• Fun with Foreign Languages: Hugh Drummond attempting, with a "microscopic" knowledge of French, to explain to a customs official how he came to be in France. Goes on for a whole page before his sidekick, who does speak French, stops laughing long enough to straighten things out.
  • Gentleman Adventurer: Drummond is a gentleman of independent means who gets into adventures for the excitement rather than for any personal gain.
  • High-Class Glass: Algy Longworth's Iconic Item. It's implied to be part of his Upper-Class Twit façade, as he can see quite clearly without it.
  • Hoist by His Own Petard: Lakington is killed by one of his own death-traps.
  • Hollywood Acid: Lakington has developed a method of disposing of inconvenient bodies using a mixture of corrosive chemicals that dissolves a human body entirely, leaving no identifiable traces.
  • In Harm's Way: Hugh Drummond
    Demobilized officer, finding peace incredibly tedious, would welcome diversion. Legitimate, if possible; but crime, if of a comparatively humorous description, no objection. Excitement essential.
  • In Which a Trope Is Described
  • The Jailer: In The Black Gang, Drummond and his friends set up a private concentration camp in Scotland for Communists.
  • Killer Gorilla: Lakington lets one roam free in his grounds at night, to discourage people from trying to get in, or out, without permission.
  • Lighter and Softer: The Return of Bulldog Drummond, by comparison with the earlier books. Irma, with Drummond at her mercy, confines herself to playing a practical joke on him rather than taking an elaborate revenge.
  • Make It Look Like an Accident: The main stairway in Lakington's house has a built-in death trap that hits the victim at neck height, breaking their neck and pushing them down the stairs so they seem to have tripped and fallen accidentally.
  • Master of Disguise: Peterson uses several identities in the course of the novel (of which "Carl Peterson" is just one), each so distinct in appearance and body language that a person could meet two of them close together and never realise they were the same person. Drummond himself only spots the connection after noticing that they share an unconscious habit when impatient that Peterson himself is not aware of.
  • Maybe Magic, Maybe Mundane: At the end of The Final Count, Bulldog and the First-Person Peripheral Narrator of the book find Irma there accusing Drummond of killing her 'lover' Peterson, and guesses the correct time, rather than the fabricated one. She explains it as having a 'psychic link' with Peterson, and the First-Person Peripheral Narrator wonders if whether in his final moments, Peterson did speak to Irma, or if it was just someone telling her about it. It's left ambiguous.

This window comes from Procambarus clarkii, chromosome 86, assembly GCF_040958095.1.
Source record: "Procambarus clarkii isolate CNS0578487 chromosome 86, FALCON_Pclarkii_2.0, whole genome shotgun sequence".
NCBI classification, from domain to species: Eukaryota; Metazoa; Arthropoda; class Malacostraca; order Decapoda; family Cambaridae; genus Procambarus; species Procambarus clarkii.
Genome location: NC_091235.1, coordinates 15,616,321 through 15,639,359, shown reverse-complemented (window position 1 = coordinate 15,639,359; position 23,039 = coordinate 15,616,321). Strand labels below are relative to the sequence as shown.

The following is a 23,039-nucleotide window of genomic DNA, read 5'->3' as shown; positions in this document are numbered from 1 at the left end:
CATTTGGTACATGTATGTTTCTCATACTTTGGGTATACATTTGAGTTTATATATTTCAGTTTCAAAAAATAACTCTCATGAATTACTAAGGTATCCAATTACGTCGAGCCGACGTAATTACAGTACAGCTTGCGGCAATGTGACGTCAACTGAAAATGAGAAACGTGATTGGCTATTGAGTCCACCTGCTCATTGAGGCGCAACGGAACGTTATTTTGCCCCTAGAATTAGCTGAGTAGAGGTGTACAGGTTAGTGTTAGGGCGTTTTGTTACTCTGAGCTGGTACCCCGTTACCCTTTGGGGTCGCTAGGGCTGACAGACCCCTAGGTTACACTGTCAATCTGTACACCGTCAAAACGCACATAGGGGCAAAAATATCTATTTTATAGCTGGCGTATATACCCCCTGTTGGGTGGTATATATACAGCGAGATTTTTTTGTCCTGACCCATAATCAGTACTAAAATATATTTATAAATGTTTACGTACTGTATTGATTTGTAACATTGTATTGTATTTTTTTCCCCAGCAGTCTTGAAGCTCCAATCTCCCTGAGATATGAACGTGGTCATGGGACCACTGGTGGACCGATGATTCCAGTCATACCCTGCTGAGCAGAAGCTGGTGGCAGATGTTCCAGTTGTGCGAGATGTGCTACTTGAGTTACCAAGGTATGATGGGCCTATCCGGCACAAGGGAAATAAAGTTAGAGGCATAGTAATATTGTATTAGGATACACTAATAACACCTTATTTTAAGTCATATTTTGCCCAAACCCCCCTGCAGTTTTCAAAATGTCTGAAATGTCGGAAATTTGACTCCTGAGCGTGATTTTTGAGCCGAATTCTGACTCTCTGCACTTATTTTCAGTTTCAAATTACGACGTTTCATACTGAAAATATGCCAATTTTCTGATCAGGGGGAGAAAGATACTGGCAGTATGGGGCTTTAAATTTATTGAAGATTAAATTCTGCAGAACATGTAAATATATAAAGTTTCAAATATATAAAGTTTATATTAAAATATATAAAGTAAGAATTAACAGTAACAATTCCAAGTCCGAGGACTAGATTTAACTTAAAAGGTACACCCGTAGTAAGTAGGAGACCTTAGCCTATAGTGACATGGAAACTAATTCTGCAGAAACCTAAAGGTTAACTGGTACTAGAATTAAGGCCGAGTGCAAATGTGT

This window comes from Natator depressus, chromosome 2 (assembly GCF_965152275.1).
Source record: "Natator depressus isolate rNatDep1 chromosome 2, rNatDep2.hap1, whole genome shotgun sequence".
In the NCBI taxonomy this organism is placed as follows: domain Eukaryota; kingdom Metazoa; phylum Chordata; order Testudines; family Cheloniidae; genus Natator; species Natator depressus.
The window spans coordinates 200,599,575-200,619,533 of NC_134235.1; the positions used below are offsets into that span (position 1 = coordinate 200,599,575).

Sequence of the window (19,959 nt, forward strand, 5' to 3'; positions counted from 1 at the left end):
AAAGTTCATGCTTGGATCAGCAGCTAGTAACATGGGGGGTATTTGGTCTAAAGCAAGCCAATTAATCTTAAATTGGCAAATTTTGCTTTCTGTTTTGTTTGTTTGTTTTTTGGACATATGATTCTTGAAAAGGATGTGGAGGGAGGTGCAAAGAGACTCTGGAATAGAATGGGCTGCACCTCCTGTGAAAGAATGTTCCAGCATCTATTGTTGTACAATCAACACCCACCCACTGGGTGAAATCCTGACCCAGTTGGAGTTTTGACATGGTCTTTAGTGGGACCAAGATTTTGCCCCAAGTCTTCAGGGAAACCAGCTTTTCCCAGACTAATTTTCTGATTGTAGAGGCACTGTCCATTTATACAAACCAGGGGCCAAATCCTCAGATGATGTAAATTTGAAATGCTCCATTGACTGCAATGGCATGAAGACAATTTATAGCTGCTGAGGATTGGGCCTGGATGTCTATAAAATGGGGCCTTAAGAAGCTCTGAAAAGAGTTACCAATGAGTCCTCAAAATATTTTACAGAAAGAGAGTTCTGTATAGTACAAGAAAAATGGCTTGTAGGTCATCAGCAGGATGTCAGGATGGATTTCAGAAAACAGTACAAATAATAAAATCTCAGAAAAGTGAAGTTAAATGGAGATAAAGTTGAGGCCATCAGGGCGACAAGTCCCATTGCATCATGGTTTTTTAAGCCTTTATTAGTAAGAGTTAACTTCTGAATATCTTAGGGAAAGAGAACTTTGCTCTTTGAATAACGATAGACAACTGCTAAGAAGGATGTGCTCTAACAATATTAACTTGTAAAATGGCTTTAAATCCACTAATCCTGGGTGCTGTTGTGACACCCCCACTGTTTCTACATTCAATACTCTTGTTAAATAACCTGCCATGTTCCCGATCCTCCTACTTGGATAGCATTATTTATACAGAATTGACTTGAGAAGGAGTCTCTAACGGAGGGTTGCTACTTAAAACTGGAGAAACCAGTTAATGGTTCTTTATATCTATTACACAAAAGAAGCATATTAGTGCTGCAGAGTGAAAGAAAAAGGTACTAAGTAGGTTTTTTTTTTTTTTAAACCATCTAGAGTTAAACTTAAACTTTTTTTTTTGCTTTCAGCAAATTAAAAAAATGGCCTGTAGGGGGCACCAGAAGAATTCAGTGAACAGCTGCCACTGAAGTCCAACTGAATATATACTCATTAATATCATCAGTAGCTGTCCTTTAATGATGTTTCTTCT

• More Deadly Than the Male: Drummond thinks this regarding Irma Peterson compared to Carl, and the Kipling quote gives the title to The Female of the Species.
  • No, Mr. Bond, I Expect You to Dine: The chapter "In Which He Spends A Quiet Night At The Elms" has Drummond spending a night as the guest of Peterson. The invitation is issued rather forcefully (he's abducted at gunpoint), but the rest of the event is one of at least surface civility, because Drummond has something Peterson wants.
  • No Name Given: "Carl Peterson" is only the latest of a long string of aliases. Nobody knows his real name.
  • Not My Driver: Near the climax of Bulldog Drummond, Drummond takes the place of Lakington's chauffeur/getaway driver, not to abduct Lakington but so that he can get into the villains' lair.
  • Oh, Crap!: Peterson's reaction in the third book, when he learns that Drummond (who he hadn't realised was involved) has the vital notes that Peterson needs.
  • Poisoned Weapons: In Paris investigating Peterson's plot, Drummond is attacked by "some sort of native" with a blowpipe and poisoned darts. Later, he uses one of the confiscated darts to kill one of Peterson's henchmen.
  • Sanity Slippage: Irma goes off the edge completely after Peterson dies. She talks to a bust of Peterson, and even some of her henchmen doubt whether it was a good idea to continue with her.
  • "Scooby-Doo" Hoax: Twice in The Return of Bulldog Drummond. Near the beginning, the villains stage a haunting in the form of a spectral woman (in reality, the villain's female accomplice) as part of the coverup of their murder. At the end, they are in turn terrified by a loathsome Eldritch Abomination (in reality, Drummond) to distract them while their hostage is freed.
  • Shout-Out: Drummond is a former officer of the fictional "Royal Loamshire Regiment". The "Loamshire Regiment" was the standard placeholder in official British Army documents when somebody wanted to give an example without naming a real regiment. (The county of Loamshire, which also doesn't exist, originated as the setting of George Eliot's novel Felix Holt The Radical.)
  • Snark-to-Snark Combat: Drummond and Peterson both have the British dry humour, so their conversations can turn into this. At one point, after Drummond escapes a Killer Gorilla in Lakington's grounds, Peterson informs him that he's the first person to go wandering around the grounds unattended at night and not be found dead the following morning. Drummond politely apologises for spoiling the gorilla's record, and Peterson equally politely replies that he's not to worry, as there's plenty of time left till morning and his death might still be arranged.
  • Spotting the Thread: Drummond is able to recognise the Comte de Guy as Peterson in disguise, though he looks completely different, because he has the same unconscious mannerism when he's feeling impatient.
  • A Taste of Their Own Medicine: Peterson's final defeat at Drummond's hands: Drummond kills him with the deadly poison he'd been about to use to murder an airship full of innocent people.
  • T-Word Euphemism: Swear words are masked with dashes, as when a drunken soldier demands, "What the —— hell do you think you're doing?"
  • Villains Want Mercy: When Lakington realizes Drummond has gained the upper hand, he immediately collapses into a cowardly mess and offers Drummond half his ill-gained fortune if he's spared. It only makes Drummond more determined to finish him off.
  • Why Did It Have to Be Snakes?: Phyllis is terrified of spiders.
  • Writing Indentation Clue: One of Peterson's mooks uses this to find out what Drummond wrote in a telegram—only to reveal a rude message from Drummond, who'd realised he was being followed.